"This is my second installment on the question about the origins of postmillennialism. Many dispensationalists dismiss postmillennialism as a modern novelty. In my last article I pointed out that all eschatological development is only gradually understood over time. In this article I will show the seed beginnings of postmillennialism in antiquity.
As far as our preserved writings go, premillennialism finds slightly earlier development (especially in Irenaeus, A.D. 130-202). Yet theologian Donald G. Bloesch notes that “postmillennialism was already anticipated in the church father Eusebius of Caesarea” (A.D. 260-340) (Bloesch, Essentials of Evangelical Theology [San Francisco: Harper and Row, 1979], 2:192). Renowned historian Philip Schaff traces it back even farther, observing that Origen (A.D. 185-254) “expected that Christianity, by continual growth, would gain the dominion over the world.” (Schaff, History of the Christian Church, 5th ed. [Grand Rapids, Mich.: Eerdmans, rep. 1910], 2:591, cp. 122. )"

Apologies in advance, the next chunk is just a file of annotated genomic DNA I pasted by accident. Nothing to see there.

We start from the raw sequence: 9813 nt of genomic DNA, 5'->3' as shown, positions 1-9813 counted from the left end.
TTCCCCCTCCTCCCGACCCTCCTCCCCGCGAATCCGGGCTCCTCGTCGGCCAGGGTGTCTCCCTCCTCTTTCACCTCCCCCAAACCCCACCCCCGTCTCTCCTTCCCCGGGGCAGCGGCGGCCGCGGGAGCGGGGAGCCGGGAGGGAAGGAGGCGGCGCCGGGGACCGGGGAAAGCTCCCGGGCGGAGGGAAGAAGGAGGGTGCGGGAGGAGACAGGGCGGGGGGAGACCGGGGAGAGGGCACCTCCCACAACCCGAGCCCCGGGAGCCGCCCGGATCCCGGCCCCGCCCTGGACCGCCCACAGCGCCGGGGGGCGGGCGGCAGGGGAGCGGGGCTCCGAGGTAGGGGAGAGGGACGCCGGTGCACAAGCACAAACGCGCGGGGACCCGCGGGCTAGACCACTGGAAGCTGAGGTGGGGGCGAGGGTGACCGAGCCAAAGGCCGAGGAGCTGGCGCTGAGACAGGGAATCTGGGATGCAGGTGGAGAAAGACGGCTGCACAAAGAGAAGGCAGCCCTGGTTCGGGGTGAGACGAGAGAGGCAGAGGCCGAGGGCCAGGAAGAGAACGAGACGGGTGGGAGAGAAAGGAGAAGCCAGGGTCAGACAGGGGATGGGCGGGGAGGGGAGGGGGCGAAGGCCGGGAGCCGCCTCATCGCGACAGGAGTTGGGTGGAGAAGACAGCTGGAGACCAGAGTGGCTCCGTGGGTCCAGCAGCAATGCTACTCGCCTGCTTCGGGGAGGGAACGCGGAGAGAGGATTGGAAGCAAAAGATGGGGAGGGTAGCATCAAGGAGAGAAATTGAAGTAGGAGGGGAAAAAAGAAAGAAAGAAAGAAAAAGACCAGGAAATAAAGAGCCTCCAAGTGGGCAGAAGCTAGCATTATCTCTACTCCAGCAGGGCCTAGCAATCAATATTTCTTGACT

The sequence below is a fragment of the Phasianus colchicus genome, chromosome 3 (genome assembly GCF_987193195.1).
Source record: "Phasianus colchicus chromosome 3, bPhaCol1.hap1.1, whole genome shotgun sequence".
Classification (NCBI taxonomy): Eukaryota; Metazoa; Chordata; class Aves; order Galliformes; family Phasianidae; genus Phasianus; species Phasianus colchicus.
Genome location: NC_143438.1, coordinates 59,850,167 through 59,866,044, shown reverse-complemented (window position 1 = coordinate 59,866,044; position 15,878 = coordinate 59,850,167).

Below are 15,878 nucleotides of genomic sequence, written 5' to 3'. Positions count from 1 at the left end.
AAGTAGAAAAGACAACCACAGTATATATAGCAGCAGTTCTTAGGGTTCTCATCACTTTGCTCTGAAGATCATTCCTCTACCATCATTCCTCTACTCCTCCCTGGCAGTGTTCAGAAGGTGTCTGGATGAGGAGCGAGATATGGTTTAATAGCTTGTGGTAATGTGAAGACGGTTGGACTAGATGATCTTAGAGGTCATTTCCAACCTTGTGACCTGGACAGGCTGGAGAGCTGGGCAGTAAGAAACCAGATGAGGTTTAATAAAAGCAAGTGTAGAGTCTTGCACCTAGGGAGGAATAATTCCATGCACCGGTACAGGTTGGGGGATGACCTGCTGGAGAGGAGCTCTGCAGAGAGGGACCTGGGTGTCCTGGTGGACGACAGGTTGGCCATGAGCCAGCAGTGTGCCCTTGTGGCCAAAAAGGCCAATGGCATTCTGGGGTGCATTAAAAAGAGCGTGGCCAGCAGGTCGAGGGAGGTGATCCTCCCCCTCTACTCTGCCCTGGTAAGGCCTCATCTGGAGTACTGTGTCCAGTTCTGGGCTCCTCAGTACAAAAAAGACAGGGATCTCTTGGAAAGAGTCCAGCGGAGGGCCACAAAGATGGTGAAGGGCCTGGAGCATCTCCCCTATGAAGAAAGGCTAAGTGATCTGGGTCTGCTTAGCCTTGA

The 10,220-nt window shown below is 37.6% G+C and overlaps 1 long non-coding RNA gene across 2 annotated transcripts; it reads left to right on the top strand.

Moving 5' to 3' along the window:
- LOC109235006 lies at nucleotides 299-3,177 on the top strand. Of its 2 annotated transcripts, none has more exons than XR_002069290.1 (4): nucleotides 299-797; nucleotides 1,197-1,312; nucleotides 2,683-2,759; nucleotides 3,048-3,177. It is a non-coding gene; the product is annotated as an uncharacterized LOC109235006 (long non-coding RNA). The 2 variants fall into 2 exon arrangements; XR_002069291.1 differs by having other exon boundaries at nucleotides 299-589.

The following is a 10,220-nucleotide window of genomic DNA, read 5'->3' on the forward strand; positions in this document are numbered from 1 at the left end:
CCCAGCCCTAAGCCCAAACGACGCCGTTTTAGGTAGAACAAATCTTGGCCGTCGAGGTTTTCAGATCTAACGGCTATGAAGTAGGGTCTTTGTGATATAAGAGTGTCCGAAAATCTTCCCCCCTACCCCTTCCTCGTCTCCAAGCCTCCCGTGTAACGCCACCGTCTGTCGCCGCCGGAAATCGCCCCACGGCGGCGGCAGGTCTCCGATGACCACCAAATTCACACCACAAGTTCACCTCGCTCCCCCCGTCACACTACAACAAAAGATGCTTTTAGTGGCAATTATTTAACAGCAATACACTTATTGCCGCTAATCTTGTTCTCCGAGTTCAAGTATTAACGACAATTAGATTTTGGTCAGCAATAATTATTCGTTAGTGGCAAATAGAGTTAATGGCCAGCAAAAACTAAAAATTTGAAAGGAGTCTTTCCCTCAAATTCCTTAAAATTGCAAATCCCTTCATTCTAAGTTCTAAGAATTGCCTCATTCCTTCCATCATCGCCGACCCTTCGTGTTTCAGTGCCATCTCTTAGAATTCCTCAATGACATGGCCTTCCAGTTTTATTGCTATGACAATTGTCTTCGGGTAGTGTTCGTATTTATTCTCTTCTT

Thursday, 21 January 2016
Postmillennialism Today: Postmillennial Beginnings